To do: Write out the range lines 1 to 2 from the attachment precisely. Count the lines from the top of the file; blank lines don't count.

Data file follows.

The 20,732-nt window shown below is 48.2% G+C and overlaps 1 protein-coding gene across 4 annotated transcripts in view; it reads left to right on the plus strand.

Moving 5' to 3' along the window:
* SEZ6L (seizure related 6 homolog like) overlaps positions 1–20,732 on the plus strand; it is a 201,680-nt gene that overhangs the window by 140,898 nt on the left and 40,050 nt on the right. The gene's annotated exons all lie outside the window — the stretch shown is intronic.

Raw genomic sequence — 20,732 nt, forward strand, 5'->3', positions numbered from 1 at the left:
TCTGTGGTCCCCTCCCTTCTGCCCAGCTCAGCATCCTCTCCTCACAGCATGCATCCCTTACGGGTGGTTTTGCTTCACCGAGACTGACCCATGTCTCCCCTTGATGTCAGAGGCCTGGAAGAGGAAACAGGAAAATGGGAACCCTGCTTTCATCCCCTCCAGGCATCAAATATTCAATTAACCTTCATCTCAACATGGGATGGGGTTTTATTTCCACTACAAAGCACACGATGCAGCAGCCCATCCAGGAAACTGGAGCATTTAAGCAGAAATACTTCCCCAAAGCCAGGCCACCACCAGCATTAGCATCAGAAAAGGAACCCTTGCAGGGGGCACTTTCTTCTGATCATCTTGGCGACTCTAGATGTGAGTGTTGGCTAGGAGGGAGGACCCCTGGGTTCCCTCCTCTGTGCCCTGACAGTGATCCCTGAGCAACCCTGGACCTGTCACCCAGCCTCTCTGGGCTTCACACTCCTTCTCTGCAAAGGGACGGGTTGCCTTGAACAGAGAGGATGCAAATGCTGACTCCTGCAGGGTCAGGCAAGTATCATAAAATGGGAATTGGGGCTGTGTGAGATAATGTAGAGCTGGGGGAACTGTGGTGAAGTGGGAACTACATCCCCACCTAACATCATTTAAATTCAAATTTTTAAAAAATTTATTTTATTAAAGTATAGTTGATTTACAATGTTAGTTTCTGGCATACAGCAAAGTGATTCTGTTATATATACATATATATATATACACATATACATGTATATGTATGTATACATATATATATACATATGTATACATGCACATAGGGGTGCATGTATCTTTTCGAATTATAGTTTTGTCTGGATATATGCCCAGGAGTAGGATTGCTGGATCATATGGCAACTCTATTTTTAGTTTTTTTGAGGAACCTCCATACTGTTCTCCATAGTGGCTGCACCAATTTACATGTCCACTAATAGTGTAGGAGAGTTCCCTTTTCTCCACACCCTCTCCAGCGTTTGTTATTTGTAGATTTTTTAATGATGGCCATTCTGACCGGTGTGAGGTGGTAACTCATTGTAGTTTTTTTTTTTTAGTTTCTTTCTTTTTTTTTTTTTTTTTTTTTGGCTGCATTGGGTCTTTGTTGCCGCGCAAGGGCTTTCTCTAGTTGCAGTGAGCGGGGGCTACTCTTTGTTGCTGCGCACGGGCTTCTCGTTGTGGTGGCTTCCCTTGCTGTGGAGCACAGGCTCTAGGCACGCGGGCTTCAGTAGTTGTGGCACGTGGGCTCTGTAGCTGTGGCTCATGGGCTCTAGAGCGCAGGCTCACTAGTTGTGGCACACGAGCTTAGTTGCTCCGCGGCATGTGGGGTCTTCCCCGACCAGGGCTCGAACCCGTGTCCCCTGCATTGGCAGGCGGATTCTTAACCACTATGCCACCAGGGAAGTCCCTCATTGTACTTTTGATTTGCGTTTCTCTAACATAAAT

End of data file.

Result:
The 20,732-nt window shown below is 48.2% G+C and overlaps 1 protein-coding gene across 4 annotated transcripts in view; it reads left to right on the plus strand.

Moving 5' to 3' along the window: